Titan Invest3.0 Bankrate Score
Titan offers something unusual in the robo-advisor space: Titan combines its own actively managed investments with passively managed ETFs, something no other major robo-advisor does. It also hedges those portfolios, does not charge a management fee for the passive funds – a rarity among rivals – and has a low minimum, making it easy to get started.
Morgan Stanley Access Investing3.5 Bankrate Score
For younger investors looking to invest based on their values or certain themes, Morgan Stanley’s Access Investing provides a suitable option among robo-advisors. Investors can choose between impact portfolios that focus on environmental, social and corporate governance (ESG) issues, market-tracking portfolios that minimize fees and performance-based portfolios that attempt to outperform through active management.
J.P. Morgan Automated Investing3.0 Bankrate Score
J.P. Morgan Automated Investing provides portfolio management services with automatic rebalancing and may be a good fit for existing J.P. Morgan customers. But you’ll also pay above-average management fees and have limited account types to choose from. There’s also no tax strategy included in the offering.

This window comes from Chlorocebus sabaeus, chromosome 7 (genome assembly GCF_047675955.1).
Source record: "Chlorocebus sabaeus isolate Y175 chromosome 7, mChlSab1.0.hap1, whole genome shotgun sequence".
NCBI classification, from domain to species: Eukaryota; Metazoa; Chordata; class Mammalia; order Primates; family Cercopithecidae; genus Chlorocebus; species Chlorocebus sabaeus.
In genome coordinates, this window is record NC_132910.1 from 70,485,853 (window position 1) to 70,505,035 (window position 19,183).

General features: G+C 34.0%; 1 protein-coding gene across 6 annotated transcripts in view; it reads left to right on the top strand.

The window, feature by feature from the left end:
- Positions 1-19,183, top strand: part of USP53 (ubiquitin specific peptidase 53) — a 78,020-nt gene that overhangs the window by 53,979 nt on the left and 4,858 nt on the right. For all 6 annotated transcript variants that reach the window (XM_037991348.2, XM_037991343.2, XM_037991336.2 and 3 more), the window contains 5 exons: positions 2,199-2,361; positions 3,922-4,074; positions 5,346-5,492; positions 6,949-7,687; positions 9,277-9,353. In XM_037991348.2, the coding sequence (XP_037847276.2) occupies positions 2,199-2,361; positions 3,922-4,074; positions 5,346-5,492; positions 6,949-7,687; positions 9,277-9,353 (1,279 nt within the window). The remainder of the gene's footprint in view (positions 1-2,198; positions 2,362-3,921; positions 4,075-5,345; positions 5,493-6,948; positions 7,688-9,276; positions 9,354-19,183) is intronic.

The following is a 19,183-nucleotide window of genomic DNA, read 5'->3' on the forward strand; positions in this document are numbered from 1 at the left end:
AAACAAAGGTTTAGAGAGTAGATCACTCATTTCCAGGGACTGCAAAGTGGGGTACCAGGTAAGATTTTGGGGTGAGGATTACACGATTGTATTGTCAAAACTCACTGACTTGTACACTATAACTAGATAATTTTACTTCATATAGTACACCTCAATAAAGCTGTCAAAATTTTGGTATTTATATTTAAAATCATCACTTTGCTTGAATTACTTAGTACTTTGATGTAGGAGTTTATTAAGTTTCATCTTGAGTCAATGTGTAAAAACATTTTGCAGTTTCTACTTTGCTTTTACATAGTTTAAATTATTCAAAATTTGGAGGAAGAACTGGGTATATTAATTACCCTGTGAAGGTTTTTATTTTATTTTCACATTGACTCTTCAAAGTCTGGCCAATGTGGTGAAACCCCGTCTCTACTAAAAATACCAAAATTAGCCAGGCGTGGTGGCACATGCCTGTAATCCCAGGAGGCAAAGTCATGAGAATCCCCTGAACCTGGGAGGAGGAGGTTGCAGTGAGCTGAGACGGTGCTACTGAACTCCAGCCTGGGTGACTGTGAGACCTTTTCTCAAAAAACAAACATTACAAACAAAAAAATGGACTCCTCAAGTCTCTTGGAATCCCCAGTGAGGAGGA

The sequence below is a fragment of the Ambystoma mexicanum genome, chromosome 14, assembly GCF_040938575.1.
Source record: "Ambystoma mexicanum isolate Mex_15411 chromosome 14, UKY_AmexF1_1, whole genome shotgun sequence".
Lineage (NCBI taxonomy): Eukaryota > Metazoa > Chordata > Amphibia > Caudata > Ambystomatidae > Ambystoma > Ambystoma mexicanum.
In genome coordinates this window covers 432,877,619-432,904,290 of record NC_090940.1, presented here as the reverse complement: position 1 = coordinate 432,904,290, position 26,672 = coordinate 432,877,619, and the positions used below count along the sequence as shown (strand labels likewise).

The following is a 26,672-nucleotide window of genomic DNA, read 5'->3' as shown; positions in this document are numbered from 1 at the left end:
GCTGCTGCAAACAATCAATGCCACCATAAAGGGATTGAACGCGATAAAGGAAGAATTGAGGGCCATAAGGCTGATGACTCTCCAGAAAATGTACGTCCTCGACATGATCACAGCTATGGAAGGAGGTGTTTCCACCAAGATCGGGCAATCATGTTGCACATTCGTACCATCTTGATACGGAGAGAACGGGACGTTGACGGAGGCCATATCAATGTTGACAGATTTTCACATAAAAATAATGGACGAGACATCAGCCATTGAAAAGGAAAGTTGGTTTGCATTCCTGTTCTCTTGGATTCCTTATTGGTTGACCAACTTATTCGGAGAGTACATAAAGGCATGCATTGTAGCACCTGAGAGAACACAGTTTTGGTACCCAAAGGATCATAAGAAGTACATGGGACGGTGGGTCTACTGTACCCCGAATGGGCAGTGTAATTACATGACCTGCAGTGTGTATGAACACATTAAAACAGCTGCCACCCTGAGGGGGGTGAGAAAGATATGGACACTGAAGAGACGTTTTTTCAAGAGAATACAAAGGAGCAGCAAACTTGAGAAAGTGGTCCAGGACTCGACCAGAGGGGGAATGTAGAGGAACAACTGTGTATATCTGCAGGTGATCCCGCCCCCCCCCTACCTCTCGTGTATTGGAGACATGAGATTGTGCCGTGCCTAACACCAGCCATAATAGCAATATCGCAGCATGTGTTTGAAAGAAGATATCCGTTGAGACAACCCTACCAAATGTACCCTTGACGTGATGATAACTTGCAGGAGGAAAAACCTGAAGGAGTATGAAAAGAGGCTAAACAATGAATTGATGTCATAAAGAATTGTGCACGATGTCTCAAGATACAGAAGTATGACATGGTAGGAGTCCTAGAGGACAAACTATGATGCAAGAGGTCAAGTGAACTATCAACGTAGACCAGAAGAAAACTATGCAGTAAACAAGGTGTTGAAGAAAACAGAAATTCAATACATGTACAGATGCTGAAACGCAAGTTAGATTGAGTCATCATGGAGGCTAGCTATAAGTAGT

Vanguard Digital Advisor3.0 Bankrate Score
Vanguard Digital Advisors keeps it simple: an investment portfolio comprised of four funds at a low all-in price, and then adds on helpful tools and educational components. The combination should do well for clients who don’t need a robo-advisor to provide everything under the sun but want competent investment management from a proven and knowledgeable leader.
Fidelity Go4.5 Bankrate Score